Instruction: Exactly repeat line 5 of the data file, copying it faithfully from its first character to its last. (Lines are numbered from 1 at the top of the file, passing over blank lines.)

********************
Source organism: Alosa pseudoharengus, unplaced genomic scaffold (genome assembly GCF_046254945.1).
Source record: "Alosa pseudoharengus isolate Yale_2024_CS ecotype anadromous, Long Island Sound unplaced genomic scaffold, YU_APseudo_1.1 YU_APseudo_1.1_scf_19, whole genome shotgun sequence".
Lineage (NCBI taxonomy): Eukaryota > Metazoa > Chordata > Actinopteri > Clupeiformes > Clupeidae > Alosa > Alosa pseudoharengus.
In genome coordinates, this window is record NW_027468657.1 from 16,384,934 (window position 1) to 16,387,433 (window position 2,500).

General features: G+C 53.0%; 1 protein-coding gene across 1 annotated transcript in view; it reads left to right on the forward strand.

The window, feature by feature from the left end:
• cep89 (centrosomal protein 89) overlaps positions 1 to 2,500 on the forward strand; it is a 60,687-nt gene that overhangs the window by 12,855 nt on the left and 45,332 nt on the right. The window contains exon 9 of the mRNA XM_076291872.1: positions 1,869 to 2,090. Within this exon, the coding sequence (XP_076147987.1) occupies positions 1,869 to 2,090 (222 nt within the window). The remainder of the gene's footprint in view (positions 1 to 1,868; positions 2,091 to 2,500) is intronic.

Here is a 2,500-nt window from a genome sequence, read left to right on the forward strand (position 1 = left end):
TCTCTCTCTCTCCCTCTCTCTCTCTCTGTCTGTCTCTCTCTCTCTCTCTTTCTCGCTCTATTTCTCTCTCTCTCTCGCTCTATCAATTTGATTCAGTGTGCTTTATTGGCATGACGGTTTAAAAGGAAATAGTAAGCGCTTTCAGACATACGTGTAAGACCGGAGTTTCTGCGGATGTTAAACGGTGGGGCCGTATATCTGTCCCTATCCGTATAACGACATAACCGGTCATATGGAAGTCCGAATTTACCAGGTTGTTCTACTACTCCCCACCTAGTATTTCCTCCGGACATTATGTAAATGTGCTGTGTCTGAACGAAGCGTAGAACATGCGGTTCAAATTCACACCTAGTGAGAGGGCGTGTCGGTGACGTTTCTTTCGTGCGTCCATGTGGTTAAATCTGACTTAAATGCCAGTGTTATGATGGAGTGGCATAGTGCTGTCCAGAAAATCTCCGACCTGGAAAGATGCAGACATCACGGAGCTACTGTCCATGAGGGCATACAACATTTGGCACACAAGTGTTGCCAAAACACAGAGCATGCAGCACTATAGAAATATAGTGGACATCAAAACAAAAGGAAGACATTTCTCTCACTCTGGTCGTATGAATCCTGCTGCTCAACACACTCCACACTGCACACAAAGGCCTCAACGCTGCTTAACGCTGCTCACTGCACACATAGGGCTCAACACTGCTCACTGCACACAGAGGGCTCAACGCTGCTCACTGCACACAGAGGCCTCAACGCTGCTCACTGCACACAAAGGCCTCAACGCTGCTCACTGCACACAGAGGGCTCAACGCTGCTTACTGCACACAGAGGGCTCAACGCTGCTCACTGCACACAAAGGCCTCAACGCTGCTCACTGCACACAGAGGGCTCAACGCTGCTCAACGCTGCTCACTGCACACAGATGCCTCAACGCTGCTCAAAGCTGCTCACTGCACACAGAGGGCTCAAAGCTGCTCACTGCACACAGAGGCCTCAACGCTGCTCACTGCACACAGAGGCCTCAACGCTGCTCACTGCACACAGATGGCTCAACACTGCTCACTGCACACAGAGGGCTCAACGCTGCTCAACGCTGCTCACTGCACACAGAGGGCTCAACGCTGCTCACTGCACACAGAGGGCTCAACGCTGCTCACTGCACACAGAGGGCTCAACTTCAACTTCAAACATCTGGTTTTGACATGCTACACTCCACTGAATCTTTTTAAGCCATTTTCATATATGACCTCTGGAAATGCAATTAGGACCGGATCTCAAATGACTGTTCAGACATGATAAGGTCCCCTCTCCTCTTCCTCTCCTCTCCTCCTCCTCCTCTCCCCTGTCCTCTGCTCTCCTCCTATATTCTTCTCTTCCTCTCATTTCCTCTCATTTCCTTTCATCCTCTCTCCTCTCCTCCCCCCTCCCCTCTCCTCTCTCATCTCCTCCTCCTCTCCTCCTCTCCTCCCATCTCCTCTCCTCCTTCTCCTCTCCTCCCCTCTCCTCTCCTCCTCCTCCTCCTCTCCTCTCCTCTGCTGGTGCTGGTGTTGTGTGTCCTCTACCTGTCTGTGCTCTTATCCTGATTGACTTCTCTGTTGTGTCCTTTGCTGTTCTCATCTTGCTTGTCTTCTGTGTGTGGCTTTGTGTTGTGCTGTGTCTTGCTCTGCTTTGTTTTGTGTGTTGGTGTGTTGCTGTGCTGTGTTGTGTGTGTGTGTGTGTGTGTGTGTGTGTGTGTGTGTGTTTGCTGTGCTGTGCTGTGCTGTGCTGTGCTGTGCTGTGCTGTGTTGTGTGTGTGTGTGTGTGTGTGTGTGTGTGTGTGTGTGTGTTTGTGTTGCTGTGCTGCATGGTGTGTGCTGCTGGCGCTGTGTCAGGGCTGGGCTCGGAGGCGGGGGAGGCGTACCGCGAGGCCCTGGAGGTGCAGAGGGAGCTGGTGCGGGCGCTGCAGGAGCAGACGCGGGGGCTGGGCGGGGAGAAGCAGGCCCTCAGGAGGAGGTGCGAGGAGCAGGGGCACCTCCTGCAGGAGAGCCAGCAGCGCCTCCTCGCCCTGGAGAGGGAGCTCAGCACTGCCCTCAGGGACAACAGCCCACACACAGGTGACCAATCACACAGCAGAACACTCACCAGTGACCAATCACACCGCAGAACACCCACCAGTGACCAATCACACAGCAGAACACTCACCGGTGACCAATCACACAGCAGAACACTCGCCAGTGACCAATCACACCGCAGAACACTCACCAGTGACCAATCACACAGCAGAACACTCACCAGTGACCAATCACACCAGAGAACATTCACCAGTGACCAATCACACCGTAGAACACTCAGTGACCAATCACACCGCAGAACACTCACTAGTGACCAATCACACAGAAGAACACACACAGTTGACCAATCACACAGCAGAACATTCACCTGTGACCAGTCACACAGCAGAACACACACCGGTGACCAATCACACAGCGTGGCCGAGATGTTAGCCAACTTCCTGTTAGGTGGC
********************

General features: G+C 53.0%; 1 protein-coding gene across 1 annotated transcript in view; it reads left to right on the forward strand.